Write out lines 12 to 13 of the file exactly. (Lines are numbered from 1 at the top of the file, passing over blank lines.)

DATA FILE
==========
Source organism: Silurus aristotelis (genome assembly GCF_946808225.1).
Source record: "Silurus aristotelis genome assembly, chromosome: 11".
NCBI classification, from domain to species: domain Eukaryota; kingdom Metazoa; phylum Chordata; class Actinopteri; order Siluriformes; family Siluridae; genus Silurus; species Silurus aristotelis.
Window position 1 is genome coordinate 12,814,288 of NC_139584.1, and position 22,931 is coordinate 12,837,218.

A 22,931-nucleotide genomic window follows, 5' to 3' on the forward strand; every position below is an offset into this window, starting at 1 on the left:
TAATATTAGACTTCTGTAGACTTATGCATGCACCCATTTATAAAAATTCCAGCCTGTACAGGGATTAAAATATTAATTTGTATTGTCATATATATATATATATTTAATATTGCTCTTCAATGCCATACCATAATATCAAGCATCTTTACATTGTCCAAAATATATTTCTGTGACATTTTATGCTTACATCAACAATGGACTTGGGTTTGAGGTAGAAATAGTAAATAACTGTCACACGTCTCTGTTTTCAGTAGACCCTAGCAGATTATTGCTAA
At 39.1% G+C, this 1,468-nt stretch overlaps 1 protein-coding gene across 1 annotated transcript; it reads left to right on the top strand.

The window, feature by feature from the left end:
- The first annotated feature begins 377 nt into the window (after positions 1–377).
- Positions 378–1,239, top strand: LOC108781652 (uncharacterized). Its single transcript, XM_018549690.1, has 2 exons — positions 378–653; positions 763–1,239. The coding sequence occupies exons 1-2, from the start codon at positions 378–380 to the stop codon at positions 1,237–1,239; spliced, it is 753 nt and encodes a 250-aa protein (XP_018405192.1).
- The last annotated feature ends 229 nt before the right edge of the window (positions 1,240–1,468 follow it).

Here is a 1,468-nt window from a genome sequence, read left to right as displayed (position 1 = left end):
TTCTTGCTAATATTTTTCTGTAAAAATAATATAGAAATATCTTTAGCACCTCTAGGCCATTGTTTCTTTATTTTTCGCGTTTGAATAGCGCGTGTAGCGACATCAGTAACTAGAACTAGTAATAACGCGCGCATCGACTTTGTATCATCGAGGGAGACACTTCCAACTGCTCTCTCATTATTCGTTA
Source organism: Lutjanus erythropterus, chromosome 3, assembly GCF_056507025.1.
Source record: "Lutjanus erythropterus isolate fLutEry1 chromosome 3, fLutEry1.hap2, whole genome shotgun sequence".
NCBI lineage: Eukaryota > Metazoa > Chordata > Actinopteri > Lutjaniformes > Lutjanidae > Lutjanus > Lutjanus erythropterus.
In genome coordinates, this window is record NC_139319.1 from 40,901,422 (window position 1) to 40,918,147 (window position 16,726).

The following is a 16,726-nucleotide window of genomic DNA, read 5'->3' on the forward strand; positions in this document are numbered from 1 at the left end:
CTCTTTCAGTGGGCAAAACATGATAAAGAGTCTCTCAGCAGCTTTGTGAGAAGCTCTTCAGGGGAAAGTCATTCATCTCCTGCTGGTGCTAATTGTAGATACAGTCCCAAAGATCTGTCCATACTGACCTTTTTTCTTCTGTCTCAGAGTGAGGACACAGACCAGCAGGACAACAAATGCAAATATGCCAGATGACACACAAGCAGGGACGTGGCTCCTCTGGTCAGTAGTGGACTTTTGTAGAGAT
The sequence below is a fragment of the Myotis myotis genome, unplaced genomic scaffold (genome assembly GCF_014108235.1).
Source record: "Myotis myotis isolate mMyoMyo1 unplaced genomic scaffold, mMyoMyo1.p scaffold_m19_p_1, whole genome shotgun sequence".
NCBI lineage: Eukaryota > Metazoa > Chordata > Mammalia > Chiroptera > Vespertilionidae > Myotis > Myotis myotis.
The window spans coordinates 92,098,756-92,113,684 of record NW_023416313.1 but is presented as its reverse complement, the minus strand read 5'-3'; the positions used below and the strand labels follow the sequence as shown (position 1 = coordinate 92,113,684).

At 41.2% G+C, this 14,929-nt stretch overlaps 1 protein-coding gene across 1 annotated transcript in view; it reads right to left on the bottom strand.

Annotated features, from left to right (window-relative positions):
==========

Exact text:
Here is a 1,468-nt window from a genome sequence, read left to right as displayed (position 1 = left end):
TTCTTGCTAATATTTTTCTGTAAAAATAATATAGAAATATCTTTAGCACCTCTAGGCCATTGTTTCTTTATTTTTCGCGTTTGAATAGCGCGTGTAGCGACATCAGTAACTAGAACTAGTAATAACGCGCGCATCGACTTTGTATCATCGAGGGAGACACTTCCAACTGCTCTCTCATTATTCGTTA